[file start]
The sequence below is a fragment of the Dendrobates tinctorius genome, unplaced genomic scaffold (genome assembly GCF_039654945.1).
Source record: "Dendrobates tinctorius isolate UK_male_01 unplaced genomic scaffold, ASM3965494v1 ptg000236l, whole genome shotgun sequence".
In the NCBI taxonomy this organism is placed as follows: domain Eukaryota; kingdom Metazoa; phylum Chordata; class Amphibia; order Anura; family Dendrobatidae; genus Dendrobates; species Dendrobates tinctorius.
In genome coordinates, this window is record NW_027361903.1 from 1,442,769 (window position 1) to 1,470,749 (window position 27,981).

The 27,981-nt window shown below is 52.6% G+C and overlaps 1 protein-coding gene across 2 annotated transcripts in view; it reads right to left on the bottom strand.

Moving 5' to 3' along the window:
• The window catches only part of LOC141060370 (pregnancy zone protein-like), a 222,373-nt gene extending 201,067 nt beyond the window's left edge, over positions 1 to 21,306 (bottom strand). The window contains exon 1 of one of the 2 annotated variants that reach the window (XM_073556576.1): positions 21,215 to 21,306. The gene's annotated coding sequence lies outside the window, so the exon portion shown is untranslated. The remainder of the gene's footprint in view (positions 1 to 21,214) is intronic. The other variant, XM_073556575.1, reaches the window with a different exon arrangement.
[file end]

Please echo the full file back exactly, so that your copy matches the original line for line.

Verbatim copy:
The sequence below is a fragment of the Dendrobates tinctorius genome, unplaced genomic scaffold (genome assembly GCF_039654945.1).
Source record: "Dendrobates tinctorius isolate UK_male_01 unplaced genomic scaffold, ASM3965494v1 ptg000236l, whole genome shotgun sequence".
In the NCBI taxonomy this organism is placed as follows: domain Eukaryota; kingdom Metazoa; phylum Chordata; class Amphibia; order Anura; family Dendrobatidae; genus Dendrobates; species Dendrobates tinctorius.
In genome coordinates, this window is record NW_027361903.1 from 1,442,769 (window position 1) to 1,470,749 (window position 27,981).

The 27,981-nt window shown below is 52.6% G+C and overlaps 1 protein-coding gene across 2 annotated transcripts in view; it reads right to left on the bottom strand.

Moving 5' to 3' along the window:
• The window catches only part of LOC141060370 (pregnancy zone protein-like), a 222,373-nt gene extending 201,067 nt beyond the window's left edge, over positions 1 to 21,306 (bottom strand). The window contains exon 1 of one of the 2 annotated variants that reach the window (XM_073556576.1): positions 21,215 to 21,306. The gene's annotated coding sequence lies outside the window, so the exon portion shown is untranslated. The remainder of the gene's footprint in view (positions 1 to 21,214) is intronic. The other variant, XM_073556575.1, reaches the window with a different exon arrangement.